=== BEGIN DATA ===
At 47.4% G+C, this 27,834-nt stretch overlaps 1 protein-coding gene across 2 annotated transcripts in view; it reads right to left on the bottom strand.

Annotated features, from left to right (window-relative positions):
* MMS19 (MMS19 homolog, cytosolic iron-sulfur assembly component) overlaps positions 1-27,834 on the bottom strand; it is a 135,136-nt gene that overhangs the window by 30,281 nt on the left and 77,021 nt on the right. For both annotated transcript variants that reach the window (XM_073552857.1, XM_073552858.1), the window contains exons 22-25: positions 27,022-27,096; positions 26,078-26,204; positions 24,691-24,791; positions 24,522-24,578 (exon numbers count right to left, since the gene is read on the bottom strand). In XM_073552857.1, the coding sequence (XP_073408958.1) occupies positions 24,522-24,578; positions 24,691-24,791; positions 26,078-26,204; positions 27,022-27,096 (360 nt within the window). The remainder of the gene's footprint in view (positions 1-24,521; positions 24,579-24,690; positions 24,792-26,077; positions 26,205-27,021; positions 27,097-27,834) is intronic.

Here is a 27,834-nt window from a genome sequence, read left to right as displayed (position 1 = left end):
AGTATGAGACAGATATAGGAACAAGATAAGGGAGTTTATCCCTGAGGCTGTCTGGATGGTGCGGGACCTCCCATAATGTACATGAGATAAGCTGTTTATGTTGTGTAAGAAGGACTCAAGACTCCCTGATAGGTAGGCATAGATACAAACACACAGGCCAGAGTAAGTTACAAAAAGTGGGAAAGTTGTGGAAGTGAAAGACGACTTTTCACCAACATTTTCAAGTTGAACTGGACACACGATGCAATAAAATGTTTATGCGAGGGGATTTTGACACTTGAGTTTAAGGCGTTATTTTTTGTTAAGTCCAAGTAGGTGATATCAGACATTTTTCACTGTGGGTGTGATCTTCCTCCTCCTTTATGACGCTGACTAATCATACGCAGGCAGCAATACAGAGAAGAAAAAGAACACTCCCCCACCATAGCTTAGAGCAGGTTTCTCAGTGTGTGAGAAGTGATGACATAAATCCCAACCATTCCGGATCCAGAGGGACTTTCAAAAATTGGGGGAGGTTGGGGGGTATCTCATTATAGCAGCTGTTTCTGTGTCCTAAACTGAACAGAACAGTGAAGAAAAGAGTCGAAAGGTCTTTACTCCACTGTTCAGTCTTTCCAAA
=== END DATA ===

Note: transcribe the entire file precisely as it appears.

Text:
At 47.4% G+C, this 27,834-nt stretch overlaps 1 protein-coding gene across 2 annotated transcripts in view; it reads right to left on the bottom strand.

Annotated features, from left to right (window-relative positions):
* MMS19 (MMS19 homolog, cytosolic iron-sulfur assembly component) overlaps positions 1-27,834 on the bottom strand; it is a 135,136-nt gene that overhangs the window by 30,281 nt on the left and 77,021 nt on the right. For both annotated transcript variants that reach the window (XM_073552857.1, XM_073552858.1), the window contains exons 22-25: positions 27,022-27,096; positions 26,078-26,204; positions 24,691-24,791; positions 24,522-24,578 (exon numbers count right to left, since the gene is read on the bottom strand). In XM_073552857.1, the coding sequence (XP_073408958.1) occupies positions 24,522-24,578; positions 24,691-24,791; positions 26,078-26,204; positions 27,022-27,096 (360 nt within the window). The remainder of the gene's footprint in view (positions 1-24,521; positions 24,579-24,690; positions 24,792-26,077; positions 26,205-27,021; positions 27,097-27,834) is intronic.

Here is a 27,834-nt window from a genome sequence, read left to right as displayed (position 1 = left end):
AGTATGAGACAGATATAGGAACAAGATAAGGGAGTTTATCCCTGAGGCTGTCTGGATGGTGCGGGACCTCCCATAATGTACATGAGATAAGCTGTTTATGTTGTGTAAGAAGGACTCAAGACTCCCTGATAGGTAGGCATAGATACAAACACACAGGCCAGAGTAAGTTACAAAAAGTGGGAAAGTTGTGGAAGTGAAAGACGACTTTTCACCAACATTTTCAAGTTGAACTGGACACACGATGCAATAAAATGTTTATGCGAGGGGATTTTGACACTTGAGTTTAAGGCGTTATTTTTTGTTAAGTCCAAGTAGGTGATATCAGACATTTTTCACTGTGGGTGTGATCTTCCTCCTCCTTTATGACGCTGACTAATCATACGCAGGCAGCAATACAGAGAAGAAAAAGAACACTCCCCCACCATAGCTTAGAGCAGGTTTCTCAGTGTGTGAGAAGTGATGACATAAATCCCAACCATTCCGGATCCAGAGGGACTTTCAAAAATTGGGGGAGGTTGGGGGGTATCTCATTATAGCAGCTGTTTCTGTGTCCTAAACTGAACAGAACAGTGAAGAAAAGAGTCGAAAGGTCTTTACTCCACTGTTCAGTCTTTCCAAA